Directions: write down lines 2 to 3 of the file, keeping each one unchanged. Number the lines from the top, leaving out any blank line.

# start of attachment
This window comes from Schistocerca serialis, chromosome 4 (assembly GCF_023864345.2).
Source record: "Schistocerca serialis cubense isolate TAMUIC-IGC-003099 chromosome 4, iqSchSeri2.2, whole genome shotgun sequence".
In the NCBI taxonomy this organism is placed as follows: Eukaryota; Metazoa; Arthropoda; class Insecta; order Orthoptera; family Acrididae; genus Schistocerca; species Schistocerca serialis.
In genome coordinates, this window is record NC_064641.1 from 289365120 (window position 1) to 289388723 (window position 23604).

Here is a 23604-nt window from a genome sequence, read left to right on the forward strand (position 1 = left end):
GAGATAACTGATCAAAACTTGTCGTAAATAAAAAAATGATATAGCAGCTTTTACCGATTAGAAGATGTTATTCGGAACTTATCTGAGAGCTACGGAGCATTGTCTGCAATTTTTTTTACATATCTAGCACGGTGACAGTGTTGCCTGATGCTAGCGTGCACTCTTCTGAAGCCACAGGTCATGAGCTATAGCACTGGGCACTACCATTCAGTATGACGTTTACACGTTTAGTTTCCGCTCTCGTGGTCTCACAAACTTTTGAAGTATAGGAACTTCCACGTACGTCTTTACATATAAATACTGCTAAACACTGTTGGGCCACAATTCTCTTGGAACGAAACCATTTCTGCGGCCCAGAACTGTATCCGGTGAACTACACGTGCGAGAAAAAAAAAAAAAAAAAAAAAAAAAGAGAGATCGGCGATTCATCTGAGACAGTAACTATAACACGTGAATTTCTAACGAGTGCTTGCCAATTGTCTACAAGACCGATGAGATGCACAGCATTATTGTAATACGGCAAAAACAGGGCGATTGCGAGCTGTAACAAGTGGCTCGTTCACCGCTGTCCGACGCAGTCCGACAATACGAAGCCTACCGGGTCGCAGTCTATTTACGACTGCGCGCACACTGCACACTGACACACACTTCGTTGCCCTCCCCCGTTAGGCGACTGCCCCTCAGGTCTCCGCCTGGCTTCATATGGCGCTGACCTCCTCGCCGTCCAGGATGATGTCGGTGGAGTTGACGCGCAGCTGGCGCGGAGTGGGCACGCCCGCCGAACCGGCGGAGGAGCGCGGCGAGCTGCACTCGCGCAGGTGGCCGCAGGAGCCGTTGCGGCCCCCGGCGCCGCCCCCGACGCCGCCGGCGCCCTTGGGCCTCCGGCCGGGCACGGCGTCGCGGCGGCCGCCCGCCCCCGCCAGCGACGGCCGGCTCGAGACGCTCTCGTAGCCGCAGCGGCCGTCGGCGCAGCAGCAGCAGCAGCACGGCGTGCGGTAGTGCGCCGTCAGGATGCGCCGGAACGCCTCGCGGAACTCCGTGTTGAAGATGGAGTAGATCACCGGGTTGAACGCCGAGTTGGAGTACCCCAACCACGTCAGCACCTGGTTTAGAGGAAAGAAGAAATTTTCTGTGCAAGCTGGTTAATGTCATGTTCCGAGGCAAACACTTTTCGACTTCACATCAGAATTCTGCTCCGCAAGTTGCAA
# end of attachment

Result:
Source record: "Schistocerca serialis cubense isolate TAMUIC-IGC-003099 chromosome 4, iqSchSeri2.2, whole genome shotgun sequence".
In the NCBI taxonomy this organism is placed as follows: Eukaryota; Metazoa; Arthropoda; class Insecta; order Orthoptera; family Acrididae; genus Schistocerca; species Schistocerca serialis.